This circulation leads to the formation of the subtropical ridge. Many of the world's deserts are caused by these climatological high-pressure areas, located within the subtropics; this regime is known as an arid subtropical climate, located in areas adjacent to powerful cold ocean currents. Examples of this climate are the coastal areas of southern Africa, the south of the Canary Islands and the coasts of Peru and Chile; the humid subtropical climate is located on the western side of the subtropical high. Here, unstable tropical airmasses in summer bring convective overturning and frequent tropical downpours, summer is the season of peak annual rainfall. In the winter the monsoon retreats, the drier trade winds bring more stable airmass and dry weather, frequent sunny skies. Areas that have this type of subtropical climate include Australia, Southeast Asia, parts of South America, the deep south of the United States. In areas bounded by warm ocean like the southeastern United States and East Asia, tropical cyclones can contribute to local rainfall within the subtropics.
Japan receives over half of its rainfall from typhoons. The Mediterranean climate is a subtropical climate with a wet season in winter and a dry season in the summer. Regions with this type of climate include the rim lands of the Mediterranean Sea, southwestern Australia around the Perth area, parts of the west coast of South American around Santiago, the coastal areas of western Mexico, coastal California in the United States; these climates do not see hard frosts or snow, which allows plants such as palms and citrus to flourish. As one moves toward the tropical side the slight winter cool season disappears, while at the poleward threshold of the subtropics the winters become cooler; some crops which have been traditionally farmed in tropical climates, such as mango and avocado, are cultivated in the subtropics. Pest control of the crops is less difficult than within the tropics, due to the cooler winters. Tree ferns are grown within subtropical areas within the subtropics and within topography within the tropics.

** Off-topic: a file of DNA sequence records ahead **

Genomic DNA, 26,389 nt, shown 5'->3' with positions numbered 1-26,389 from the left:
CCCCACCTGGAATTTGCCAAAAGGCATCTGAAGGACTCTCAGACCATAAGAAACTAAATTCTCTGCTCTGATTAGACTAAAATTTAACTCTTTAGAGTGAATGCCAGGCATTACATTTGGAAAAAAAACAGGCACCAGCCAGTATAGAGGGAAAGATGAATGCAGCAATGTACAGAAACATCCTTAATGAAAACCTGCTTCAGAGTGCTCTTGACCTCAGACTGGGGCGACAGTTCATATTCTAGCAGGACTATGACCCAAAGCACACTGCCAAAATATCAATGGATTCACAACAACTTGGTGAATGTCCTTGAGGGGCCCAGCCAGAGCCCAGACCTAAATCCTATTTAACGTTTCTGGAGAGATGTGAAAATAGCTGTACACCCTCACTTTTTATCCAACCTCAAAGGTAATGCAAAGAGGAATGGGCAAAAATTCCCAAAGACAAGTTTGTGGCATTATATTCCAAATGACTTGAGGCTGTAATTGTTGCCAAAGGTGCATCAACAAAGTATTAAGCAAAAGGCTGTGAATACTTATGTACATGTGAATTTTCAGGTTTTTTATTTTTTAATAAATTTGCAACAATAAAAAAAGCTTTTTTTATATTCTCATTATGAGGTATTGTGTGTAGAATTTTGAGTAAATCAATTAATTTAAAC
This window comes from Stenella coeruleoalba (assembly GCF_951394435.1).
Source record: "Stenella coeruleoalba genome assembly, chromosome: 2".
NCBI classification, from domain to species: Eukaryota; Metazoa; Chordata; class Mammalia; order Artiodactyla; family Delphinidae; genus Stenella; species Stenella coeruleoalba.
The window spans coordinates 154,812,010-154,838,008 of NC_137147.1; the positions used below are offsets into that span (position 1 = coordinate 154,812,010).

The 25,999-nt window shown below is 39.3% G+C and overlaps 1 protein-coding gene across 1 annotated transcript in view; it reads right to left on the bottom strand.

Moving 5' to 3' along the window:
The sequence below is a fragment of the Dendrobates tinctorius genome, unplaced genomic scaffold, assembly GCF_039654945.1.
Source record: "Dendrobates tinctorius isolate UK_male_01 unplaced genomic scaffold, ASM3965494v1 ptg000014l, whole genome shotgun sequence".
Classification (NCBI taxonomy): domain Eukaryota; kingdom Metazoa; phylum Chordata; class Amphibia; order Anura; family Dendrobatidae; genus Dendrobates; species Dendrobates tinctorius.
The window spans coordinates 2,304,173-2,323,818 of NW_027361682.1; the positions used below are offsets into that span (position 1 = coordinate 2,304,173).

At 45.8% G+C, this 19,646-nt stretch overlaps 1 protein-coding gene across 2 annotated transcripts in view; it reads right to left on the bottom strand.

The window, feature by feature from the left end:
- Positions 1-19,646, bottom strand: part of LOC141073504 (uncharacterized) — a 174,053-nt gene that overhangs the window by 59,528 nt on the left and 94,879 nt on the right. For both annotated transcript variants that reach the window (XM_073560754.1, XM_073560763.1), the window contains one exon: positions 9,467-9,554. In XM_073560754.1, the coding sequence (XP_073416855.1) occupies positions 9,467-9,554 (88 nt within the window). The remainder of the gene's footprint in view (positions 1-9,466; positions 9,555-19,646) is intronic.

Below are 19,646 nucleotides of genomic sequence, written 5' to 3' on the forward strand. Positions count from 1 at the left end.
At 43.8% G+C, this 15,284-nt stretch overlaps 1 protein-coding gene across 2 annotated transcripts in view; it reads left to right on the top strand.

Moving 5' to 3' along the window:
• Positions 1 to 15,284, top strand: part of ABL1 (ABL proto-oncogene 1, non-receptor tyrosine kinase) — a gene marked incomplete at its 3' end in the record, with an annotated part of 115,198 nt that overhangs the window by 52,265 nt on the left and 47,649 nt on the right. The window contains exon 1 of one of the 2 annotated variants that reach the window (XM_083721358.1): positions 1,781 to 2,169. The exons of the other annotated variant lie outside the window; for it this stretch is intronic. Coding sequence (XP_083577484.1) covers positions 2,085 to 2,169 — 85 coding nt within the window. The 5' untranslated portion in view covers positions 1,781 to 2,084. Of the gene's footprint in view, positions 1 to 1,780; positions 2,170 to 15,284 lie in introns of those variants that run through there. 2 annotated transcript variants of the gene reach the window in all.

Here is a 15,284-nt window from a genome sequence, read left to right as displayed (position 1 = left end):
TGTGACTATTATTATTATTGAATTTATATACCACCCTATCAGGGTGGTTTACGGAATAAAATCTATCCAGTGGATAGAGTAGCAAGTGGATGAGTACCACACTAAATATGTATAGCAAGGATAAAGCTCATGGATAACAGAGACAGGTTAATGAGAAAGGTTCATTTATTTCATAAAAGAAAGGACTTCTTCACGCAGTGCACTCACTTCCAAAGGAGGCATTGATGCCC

Dracaena and yucca can grow within the subtropics. Tre
A shrub or bush is a small- to medium-sized woody plant. Unlike herbaceous plants, shrubs have persistent woody, they are distinguished from trees by their multiple stems and shorter height, are under 6 m tall. Plants of many species may grow either depending on their growing conditions. Small, low shrubs less than 2 m tall, such as lavender and most small garden varieties of rose, are termed "subshrubs". An area of cultivated shrubs in a park or a garden is known as a shrubbery; when clipped as topiary, suitable species or varieties of shrubs develop dense foliage and many small leafy branches growing close together. Many shrubs respond well to renewal pruning, in which hard cutting back to a "stool" results in long new stems known as "canes". Other shrubs respond better to selective pruning to reveal their character. Shrubs in common garden practice are considered broad-leaved plants, though some smaller conifers such as mountain pine and common juniper are shrubby in structure. Species that grow into a shrubby habit may be either evergreen.
In botany and ecology, a shrub is more used to describe the particular physical structural or plant life-form of woody plants which are less than 8 metres high and have many stems arising at or near the base. For example, a descriptive system adopted in Australia is based on structural characteristics based on life-form, plus the height and amount of foliage cover of the tallest layer or dominant species. For shrubs 2–8 metres high the following structural forms are categorized: dense foliage cover — closed-shrub mid-dense foliage cover — open-shrub sparse foliage cover — tall shrubland sparse foliage cover — tall open shrublandFor shrubs less than 2 metres high the following structural forms are categorized: dense foliage cover — closed-heath or closed low shrubland— mid-dense foliage cover — open-heath or mid-dense low shrubland— sparse foliage cover — low shrubland sparse foliage cover — low open shrubland Those marked with * can develop into tree form